- Trigen project in Sydney – I’m a bit ambivalent about these projects lately. I’ve been following BZE’s critique and some of the Coal Seam Gas issues and starting to feel like trigen is an outdated technology that could be responsible for some nasty sustainability outcomes. OTOH, I don’t really have a good handle on precinct based, metropolitan, distributed generation, renewable alternatives. So maybe we can just hope that coal seam gas isn’t being used for these systems and spend some serious research time working out good sources of biogass. Oh, and energy consumption reductions!
- Changes to the PVC credit in LEED. Interesting for how it seems to have been handled here is Australia. It reminds me of the controversy around the GreenStar timber credit.
- Following a link from the Fifth Estate, I had a quick read of the NAWIC What Women Want in a Construction Career discussion paper. Hmmm, I think they’re on the right track but they seem to have left out my favourite suggestion; Make it easier for men to have careers and be carers. If more men in our profession worked part-time, or left work early to pick up children from childcare, or took 6-12 months off work for parental leave, then the entire workforce (and their families) would be better off. It would develop the structural change needed to encourage more women to do this interesting and rewarding work.
LinkedIn provided me with a new blog to read. I got sucked in by the title, “Freerange working“. The blog post was just a report on the latest workplace design fads, but I was interested because I’ve been living it for the past few months and thinking about how to make this model work for a larger practice. I don’t want to work on my own for the rest of my life, but I’m really enjoying spending the day in bed, or the couch, or the kitchen table, or at the library or my mother’s apartment. If I get an employee (one of my business goals) how do I get good value out of them, support them and give them the opportunity to work from bed too?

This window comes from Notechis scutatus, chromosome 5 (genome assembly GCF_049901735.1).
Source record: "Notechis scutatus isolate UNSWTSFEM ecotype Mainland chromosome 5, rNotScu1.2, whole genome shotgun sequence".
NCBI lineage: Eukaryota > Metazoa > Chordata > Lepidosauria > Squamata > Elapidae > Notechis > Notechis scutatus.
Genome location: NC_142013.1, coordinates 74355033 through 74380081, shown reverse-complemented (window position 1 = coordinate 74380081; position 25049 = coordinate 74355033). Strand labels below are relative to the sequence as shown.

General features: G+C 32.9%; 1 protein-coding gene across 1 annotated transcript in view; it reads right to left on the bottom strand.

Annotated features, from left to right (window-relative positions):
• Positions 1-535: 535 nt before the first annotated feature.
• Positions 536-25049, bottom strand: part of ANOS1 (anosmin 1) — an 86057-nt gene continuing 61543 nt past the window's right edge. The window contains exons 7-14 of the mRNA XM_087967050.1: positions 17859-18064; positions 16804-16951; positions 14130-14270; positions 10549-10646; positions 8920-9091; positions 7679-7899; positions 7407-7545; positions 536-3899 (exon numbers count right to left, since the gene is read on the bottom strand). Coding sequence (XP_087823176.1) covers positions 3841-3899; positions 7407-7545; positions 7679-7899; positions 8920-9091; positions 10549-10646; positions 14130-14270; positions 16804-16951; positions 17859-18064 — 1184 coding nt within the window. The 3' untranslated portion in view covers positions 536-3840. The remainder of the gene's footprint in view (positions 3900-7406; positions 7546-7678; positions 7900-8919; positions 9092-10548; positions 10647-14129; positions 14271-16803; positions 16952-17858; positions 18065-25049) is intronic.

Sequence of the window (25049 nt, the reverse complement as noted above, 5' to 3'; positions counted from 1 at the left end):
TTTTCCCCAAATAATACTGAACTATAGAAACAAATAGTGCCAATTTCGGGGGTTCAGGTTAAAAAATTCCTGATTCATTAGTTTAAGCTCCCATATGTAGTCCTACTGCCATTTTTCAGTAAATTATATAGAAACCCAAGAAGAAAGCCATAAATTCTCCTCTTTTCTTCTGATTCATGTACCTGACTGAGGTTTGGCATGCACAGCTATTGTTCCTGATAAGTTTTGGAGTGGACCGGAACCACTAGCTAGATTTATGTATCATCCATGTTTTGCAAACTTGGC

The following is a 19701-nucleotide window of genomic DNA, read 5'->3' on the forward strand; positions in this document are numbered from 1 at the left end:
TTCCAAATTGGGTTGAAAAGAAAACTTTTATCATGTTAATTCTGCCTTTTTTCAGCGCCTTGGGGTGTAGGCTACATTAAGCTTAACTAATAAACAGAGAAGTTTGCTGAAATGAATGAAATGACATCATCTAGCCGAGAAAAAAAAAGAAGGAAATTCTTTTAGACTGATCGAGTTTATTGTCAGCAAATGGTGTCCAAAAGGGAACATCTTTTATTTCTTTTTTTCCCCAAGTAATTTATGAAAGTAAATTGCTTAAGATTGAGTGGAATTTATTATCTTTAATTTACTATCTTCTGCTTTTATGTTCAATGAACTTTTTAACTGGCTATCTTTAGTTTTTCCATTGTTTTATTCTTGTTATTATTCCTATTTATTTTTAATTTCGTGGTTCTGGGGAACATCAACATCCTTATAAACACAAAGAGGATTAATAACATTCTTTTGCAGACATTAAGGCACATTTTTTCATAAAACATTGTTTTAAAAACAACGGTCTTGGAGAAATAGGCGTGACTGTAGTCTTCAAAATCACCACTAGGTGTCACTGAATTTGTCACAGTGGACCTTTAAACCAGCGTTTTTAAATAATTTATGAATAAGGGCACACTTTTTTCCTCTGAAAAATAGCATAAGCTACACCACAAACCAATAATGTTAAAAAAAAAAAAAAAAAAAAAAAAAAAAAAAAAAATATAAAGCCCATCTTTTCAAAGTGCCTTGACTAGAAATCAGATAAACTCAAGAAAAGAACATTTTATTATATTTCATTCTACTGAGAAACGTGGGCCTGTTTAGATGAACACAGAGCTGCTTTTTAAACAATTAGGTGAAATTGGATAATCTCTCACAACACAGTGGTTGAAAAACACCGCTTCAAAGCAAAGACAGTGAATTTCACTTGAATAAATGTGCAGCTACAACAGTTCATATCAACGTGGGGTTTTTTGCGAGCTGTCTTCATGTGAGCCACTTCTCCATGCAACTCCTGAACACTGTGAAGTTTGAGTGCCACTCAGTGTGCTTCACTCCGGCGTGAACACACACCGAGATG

Then I went to the GreenCities 2013 website to see if videos of the presentations were available like they were last year, but was disappointed to find that they’re only available to delegates. So I rang the GreenCities organiser and suggested that they run a low cost movie night with the presentations. That seemed to be received well. I hope I can afford to go. Briana did point out that there are some presentations coming to Architel and certainly, there are some from previous years that I’ll look at soon.
I’m sure there’s more to read and comment on but perhaps I’ll do some (other) work now.
Lately I’ve been noticing expressions of power, the way people interact and behave and how it manifests in getting stuff done and how easy or hard it might be. Look, they might just be coincidences, but I guess I experience a bit of a double whammy when it comes to having to assert my power in situations – I’m both a woman and an ESD Consultant.
Here are a couple of power interactions I’ve had recently;
- I went to a conference and ended up talking about babies or my holidays instead of the conference topic.
- I sat on the edge of a meeting instead of at the centre (a common trait amongst women)
- I offered to go last at a meeting and then missed out on discussing my report with the decision makers because they left to head to another meeting (that’s powerful, “we’re too important to stay to the end of this meeting”) – I’m not doing that again!
- I handed out business cards, but some of the other attendees didn’t reciprocate.
- I missed out on car-pooling with a decision maker when 2 cars were needed and I offered to keep the other driver company. ( I like to think that mostly means I’m not an arsehole)
I’m not complaining, I’m thinking about it so I can be more aware of the power stuff that might be going on – so I can choose a response that works best for me while maintaining my values.
I’m off on holiday tomorrow. See you after Easter.
But I’ve been busy! With real projects! As usual, I need to balance the business development stuff with the getting stuff done…
I paid a lot of money for my insurance, but it means that I can work as a mechanical design engineer – something I’ve been missing for the past several years. But now, as I’m writing fee proposals, I’m realising that projects frequently employ a mechanical AND electrical engineer from the same firm. I think I need to find a creative way to solve this problem AND maintain my delightful kitchen table based work lifestyle. (Not telling you about the other places I work).